It sounds like something out of “Alice in Wonderland”: disappearing cats, magic elixirs, gargantuan elephants.

For Ventura, the last part is all too real; it’s no fairy tale.

If anyone saw our editorial cartoon last week, the “elephant in the room” gag was used to great effect by the VCR’s Steve Greenberg to describe our growing homeless problem in Ventura.

According to stats released yesterday, it sure has grown — homelessness is up 12 percent from last year.

The numbers were compiled from the city’s homeless census count, conducted annually by a group of homeless prevention advocates from the Ventura County Homeless & Housing Coalition.

The 12-percent jump amounts to almost 2,200 people without a home in Ventura County, compared to just under 2,000 in 2007-2008.

What’s upsetting is that the census head count reflects only a quarter of total homeless people here, according to the homeless prevention rep from the county’s government center in Ventura, because that’s how many people they estimate are out on the street at the same time.

In reality, it means there are up to 8,000 homeless people countywide seeking shelter, crashing at someone’s house, sleeping in a public bathroom or stairwell. And never mind the balmy California weather. It can get cold here in the winter … and it’s that much colder when you have nowhere to hang your hat.

Find results of the homeless census here:


Well, the numbers are in, and it looks like hardly anybody showed up to the polls yesterday for our state special election.

Assuming that most people voted on all six propositions, there were hardly 110,000 people who voted.

There are over 750,000 people living in Ventura County. Barring mail-in ballots, that adds up to only 15 percent of residents who left their houses Tuesday to cast their votes.

For the record, Propositions 1A-1E, aimed at reforming the budget through rainy day funds, lottery modernization, and redirecting of funds from mental health and children’s services, all failed.

Only Prop. 1F was the no-brainer. The ballot measure which asked to deny public office holders raises in pay when the budget is in fiscal flux, won with voters.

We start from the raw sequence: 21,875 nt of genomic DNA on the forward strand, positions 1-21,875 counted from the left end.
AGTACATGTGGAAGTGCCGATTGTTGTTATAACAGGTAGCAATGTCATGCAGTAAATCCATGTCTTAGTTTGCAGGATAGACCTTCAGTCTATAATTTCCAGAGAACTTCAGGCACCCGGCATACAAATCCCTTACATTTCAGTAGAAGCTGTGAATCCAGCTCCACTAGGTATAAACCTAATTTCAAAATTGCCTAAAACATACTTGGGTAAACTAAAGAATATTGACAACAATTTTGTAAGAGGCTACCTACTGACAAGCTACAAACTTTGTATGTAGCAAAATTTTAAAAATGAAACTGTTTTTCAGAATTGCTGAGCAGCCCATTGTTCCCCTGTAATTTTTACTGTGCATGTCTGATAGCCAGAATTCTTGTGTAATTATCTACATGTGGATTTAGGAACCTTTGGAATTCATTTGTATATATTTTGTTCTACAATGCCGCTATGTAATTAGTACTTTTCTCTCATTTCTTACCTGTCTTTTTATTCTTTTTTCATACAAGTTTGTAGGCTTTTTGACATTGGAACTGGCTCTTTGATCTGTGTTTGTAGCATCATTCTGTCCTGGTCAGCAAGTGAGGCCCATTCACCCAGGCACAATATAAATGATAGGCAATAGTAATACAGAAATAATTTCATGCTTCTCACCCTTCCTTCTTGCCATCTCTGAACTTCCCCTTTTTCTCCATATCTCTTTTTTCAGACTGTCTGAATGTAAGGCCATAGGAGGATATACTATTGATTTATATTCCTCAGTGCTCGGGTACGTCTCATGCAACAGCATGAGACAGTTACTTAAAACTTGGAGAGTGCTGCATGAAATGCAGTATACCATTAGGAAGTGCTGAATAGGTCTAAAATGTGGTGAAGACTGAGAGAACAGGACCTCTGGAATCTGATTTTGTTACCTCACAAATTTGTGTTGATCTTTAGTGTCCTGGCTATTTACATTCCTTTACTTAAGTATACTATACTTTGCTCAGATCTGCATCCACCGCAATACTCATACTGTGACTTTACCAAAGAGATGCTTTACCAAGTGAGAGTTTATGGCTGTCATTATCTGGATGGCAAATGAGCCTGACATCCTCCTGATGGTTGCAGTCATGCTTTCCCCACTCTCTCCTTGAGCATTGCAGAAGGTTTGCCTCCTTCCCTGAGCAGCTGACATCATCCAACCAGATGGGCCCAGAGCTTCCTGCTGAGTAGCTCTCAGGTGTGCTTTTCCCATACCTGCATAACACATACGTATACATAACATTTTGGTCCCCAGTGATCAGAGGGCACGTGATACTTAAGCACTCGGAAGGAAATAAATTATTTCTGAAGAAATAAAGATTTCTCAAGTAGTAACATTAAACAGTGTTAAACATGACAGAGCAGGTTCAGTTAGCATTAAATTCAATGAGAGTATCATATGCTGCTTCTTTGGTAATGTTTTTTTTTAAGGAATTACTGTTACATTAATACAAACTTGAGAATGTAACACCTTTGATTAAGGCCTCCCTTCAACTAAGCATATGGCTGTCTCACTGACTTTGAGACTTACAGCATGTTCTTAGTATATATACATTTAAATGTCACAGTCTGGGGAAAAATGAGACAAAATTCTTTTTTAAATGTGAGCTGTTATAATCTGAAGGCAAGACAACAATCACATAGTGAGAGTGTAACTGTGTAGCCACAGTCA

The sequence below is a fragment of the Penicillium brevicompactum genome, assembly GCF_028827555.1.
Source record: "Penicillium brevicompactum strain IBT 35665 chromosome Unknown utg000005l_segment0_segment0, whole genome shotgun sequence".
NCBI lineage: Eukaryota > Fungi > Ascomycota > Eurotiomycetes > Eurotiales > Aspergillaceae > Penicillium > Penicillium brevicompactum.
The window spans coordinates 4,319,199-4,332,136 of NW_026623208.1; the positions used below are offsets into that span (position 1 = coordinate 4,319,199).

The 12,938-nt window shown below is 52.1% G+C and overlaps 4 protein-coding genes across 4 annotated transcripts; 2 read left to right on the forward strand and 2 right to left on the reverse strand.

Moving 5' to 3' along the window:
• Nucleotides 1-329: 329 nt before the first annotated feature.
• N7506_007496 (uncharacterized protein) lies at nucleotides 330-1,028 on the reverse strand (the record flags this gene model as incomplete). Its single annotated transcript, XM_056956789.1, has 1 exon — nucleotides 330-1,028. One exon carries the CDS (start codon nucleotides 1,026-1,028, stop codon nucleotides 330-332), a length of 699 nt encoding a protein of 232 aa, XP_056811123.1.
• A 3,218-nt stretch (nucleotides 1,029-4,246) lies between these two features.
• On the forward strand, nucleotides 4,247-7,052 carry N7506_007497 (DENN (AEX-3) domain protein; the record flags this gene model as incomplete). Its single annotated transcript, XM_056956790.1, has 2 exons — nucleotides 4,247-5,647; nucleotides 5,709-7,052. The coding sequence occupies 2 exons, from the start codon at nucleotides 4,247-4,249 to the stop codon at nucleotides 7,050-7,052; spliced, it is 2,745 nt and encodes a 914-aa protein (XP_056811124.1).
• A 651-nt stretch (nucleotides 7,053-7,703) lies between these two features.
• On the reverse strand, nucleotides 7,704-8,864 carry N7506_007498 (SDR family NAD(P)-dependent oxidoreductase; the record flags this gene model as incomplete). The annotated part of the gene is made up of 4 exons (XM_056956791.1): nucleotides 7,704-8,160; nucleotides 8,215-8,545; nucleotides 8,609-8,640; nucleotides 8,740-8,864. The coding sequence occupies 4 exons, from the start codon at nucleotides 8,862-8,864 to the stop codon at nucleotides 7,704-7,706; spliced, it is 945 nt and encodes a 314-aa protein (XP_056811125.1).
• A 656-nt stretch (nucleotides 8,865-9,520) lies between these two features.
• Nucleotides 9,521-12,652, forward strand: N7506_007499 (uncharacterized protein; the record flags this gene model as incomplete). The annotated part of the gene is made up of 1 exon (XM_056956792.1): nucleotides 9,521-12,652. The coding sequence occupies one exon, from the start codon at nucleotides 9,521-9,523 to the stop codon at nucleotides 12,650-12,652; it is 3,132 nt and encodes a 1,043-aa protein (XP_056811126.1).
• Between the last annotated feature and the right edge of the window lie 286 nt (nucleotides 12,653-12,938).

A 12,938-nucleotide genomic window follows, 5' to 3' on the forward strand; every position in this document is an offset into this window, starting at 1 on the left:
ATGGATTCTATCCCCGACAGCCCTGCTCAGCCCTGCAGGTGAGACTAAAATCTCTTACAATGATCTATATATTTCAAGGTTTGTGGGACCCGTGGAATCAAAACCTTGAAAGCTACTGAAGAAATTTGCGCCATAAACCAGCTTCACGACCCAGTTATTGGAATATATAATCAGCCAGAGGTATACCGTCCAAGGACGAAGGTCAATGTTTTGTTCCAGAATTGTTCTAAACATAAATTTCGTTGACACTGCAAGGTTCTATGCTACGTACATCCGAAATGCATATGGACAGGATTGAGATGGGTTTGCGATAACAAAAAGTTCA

It’s been talked about ad finitum that the people who did get out to vote weren’t that well informed about the issues because apathy got in the way. But it could be that some people decided to sit this one out because the propositions have been criticized as useless ways of achieving no balance in our $42 billion budget deficit. Why vote on something that won’t make that much of a difference?

I don’t know. I always thought what mattered wasn’t the outcome of the vote, or how you voted … but why.

Please write in … why did/didn’t you vote yesterday?

Last November, Election Day crackled with the electric excitement of getting a new president into the White House.

Lines at polling places trailed out the door, at all times of the day that Tuesday, and in my town, it was no different.

Needless to say, the hustle, bustle and flow was well worth it if it meant getting Obama elected.

Today, I ambled down to my nearest polling center, again, to participate in California’s statewide special election. I expected a similar volume of able-bodied, eager voters ready to exercise their Constitutional rights.

As I walked in, I at first thought they had closed … the place was empty. Not a single person stood in line. There wasn’t even anybody on their way out, having just cast their ballot. There were only two volunteers on duty.

According to one of the volunteers, in my district I was voter #57 in 5 hours.  That was from 7 a.m. up till noon — more than half the day.

She said plenty of people had turned in their ballots by mail … but, alas, if voter attendance in person continues through today the way the numbers tell it, we’ll be lucky to have 100 people show up to vote.

It’s pretty evident that this special election has garnered little interest here in Ventura. It’s proof that our town truly is filled with apathy … or that the six propositions posed to us truly are confusing as all hell to decipher and comprehend enough to vote on with any confidence.

At just past 1:20 p.m., there’s still over 7 hours to go out, cast your ballot, let your voice be heard, and make a difference!

“NOO!” is the answer I gleaned from the county taxpayers association’s endorsement of Proposition 1F.

The association opposed all six ballot measures appearing on next week’s statewide special election, but this one seemed really opposed.